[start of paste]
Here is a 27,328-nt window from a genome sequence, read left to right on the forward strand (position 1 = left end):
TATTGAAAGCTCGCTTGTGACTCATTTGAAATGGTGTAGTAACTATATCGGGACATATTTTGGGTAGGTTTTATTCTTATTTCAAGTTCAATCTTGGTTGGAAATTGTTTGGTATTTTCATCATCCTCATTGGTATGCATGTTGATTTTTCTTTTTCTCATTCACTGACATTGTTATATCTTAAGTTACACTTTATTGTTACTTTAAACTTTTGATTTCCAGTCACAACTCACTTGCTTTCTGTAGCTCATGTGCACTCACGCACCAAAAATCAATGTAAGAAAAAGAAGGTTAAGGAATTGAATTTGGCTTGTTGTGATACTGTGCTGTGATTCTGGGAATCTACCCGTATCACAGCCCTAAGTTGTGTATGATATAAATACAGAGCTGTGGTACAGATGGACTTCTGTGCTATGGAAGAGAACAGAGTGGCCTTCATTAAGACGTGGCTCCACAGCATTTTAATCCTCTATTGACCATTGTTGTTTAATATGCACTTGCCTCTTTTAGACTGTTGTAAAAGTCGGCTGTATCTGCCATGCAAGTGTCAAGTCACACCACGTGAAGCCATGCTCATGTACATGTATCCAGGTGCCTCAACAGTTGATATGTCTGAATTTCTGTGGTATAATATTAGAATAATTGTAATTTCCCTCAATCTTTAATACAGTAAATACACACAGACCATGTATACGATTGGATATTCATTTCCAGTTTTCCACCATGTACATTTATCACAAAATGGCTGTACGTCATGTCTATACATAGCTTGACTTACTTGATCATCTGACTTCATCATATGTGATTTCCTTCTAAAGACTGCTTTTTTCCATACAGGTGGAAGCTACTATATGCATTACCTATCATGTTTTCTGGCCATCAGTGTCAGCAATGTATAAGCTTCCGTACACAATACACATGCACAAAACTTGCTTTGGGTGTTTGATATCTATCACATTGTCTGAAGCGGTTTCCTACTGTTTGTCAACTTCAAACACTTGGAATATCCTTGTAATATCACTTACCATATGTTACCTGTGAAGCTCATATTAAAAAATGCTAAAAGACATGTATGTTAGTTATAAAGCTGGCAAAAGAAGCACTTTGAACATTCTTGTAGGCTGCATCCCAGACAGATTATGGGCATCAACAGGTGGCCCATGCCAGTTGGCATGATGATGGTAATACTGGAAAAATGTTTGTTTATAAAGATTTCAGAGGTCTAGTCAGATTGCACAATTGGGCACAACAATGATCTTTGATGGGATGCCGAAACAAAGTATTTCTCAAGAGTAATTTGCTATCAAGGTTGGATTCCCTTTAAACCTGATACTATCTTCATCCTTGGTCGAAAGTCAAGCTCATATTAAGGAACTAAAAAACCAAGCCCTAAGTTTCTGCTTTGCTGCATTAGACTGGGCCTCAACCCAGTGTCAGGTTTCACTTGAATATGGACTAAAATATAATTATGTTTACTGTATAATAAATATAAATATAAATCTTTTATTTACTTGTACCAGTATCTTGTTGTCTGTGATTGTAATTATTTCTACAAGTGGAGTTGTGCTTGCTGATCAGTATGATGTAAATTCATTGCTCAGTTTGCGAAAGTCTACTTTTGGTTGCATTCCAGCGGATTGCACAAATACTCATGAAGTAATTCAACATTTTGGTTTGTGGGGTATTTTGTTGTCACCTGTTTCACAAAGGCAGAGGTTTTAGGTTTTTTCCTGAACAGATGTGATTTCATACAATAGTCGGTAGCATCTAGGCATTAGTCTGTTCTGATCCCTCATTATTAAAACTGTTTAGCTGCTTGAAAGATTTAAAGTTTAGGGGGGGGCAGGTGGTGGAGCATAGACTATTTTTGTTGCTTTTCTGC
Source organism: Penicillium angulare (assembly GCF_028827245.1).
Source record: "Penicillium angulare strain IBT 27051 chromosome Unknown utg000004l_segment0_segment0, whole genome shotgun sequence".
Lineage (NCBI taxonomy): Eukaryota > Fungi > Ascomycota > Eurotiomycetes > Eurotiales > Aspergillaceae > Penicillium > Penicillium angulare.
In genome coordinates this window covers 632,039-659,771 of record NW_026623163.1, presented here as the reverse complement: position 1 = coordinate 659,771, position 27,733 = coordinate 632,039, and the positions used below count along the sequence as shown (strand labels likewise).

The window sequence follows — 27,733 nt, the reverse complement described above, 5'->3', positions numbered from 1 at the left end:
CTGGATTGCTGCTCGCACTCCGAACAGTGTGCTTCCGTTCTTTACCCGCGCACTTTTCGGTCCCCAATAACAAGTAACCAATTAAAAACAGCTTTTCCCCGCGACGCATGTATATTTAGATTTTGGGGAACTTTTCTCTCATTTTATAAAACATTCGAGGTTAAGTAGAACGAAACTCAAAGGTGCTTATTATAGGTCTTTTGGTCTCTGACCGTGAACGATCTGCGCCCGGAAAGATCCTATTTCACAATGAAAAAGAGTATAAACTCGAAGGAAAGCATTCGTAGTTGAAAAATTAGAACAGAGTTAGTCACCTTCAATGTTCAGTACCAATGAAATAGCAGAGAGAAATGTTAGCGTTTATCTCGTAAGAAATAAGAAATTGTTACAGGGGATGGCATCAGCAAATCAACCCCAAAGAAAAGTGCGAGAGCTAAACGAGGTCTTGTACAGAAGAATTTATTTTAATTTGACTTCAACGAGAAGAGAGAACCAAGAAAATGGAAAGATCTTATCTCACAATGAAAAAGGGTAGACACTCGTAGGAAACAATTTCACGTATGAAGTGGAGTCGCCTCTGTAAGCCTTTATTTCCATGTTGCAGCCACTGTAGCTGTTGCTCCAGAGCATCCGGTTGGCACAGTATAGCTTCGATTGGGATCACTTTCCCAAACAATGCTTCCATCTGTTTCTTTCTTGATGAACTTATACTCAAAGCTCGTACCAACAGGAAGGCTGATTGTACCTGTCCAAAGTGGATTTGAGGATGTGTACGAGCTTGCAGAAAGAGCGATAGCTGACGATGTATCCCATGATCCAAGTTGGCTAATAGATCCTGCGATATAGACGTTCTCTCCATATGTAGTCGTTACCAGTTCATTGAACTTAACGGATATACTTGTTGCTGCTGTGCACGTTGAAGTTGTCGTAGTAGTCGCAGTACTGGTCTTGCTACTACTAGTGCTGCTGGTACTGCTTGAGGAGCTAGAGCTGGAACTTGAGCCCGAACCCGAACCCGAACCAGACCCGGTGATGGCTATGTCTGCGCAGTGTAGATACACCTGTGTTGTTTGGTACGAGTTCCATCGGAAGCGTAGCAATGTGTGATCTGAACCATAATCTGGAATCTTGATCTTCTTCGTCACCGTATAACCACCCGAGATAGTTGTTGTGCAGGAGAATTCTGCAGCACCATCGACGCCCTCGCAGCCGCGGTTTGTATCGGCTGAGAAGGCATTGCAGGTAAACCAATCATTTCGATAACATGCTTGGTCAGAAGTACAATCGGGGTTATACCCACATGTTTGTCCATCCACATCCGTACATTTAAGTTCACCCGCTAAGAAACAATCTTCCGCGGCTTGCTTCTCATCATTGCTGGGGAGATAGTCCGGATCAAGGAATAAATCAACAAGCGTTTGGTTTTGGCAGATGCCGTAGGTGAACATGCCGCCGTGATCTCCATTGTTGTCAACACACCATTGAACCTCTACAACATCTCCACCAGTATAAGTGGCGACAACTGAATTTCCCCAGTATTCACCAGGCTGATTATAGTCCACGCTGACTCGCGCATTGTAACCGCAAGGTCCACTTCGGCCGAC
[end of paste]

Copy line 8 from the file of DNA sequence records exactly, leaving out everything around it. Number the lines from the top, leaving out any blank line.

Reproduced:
CTGGATTGCTGCTCGCACTCCGAACAGTGTGCTTCCGTTCTTTACCCGCGCACTTTTCGGTCCCCAATAACAAGTAACCAATTAAAAACAGCTTTTCCCCGCGACGCATGTATATTTAGATTTTGGGGAACTTTTCTCTCATTTTATAAAACATTCGAGGTTAAGTAGAACGAAACTCAAAGGTGCTTATTATAGGTCTTTTGGTCTCTGACCGTGAACGATCTGCGCCCGGAAAGATCCTATTTCACAATGAAAAAGAGTATAAACTCGAAGGAAAGCATTCGTAGTTGAAAAATTAGAACAGAGTTAGTCACCTTCAATGTTCAGTACCAATGAAATAGCAGAGAGAAATGTTAGCGTTTATCTCGTAAGAAATAAGAAATTGTTACAGGGGATGGCATCAGCAAATCAACCCCAAAGAAAAGTGCGAGAGCTAAACGAGGTCTTGTACAGAAGAATTTATTTTAATTTGACTTCAACGAGAAGAGAGAACCAAGAAAATGGAAAGATCTTATCTCACAATGAAAAAGGGTAGACACTCGTAGGAAACAATTTCACGTATGAAGTGGAGTCGCCTCTGTAAGCCTTTATTTCCATGTTGCAGCCACTGTAGCTGTTGCTCCAGAGCATCCGGTTGGCACAGTATAGCTTCGATTGGGATCACTTTCCCAAACAATGCTTCCATCTGTTTCTTTCTTGATGAACTTATACTCAAAGCTCGTACCAACAGGAAGGCTGATTGTACCTGTCCAAAGTGGATTTGAGGATGTGTACGAGCTTGCAGAAAGAGCGATAGCTGACGATGTATCCCATGATCCAAGTTGGCTAATAGATCCTGCGATATAGACGTTCTCTCCATATGTAGTCGTTACCAGTTCATTGAACTTAACGGATATACTTGTTGCTGCTGTGCACGTTGAAGTTGTCGTAGTAGTCGCAGTACTGGTCTTGCTACTACTAGTGCTGCTGGTACTGCTTGAGGAGCTAGAGCTGGAACTTGAGCCCGAACCCGAACCCGAACCAGACCCGGTGATGGCTATGTCTGCGCAGTGTAGATACACCTGTGTTGTTTGGTACGAGTTCCATCGGAAGCGTAGCAATGTGTGATCTGAACCATAATCTGGAATCTTGATCTTCTTCGTCACCGTATAACCACCCGAGATAGTTGTTGTGCAGGAGAATTCTGCAGCACCATCGACGCCCTCGCAGCCGCGGTTTGTATCGGCTGAGAAGGCATTGCAGGTAAACCAATCATTTCGATAACATGCTTGGTCAGAAGTACAATCGGGGTTATACCCACATGTTTGTCCATCCACATCCGTACATTTAAGTTCACCCGCTAAGAAACAATCTTCCGCGGCTTGCTTCTCATCATTGCTGGGGAGATAGTCCGGATCAAGGAATAAATCAACAAGCGTTTGGTTTTGGCAGATGCCGTAGGTGAACATGCCGCCGTGATCTCCATTGTTGTCAACACACCATTGAACCTCTACAACATCTCCACCAGTATAAGTGGCGACAACTGAATTTCCCCAGTATTCACCAGGCTGATTATAGTCCACGCTGACTCGCGCATTGTAACCGCAAGGTCCACTTCGGCCGAC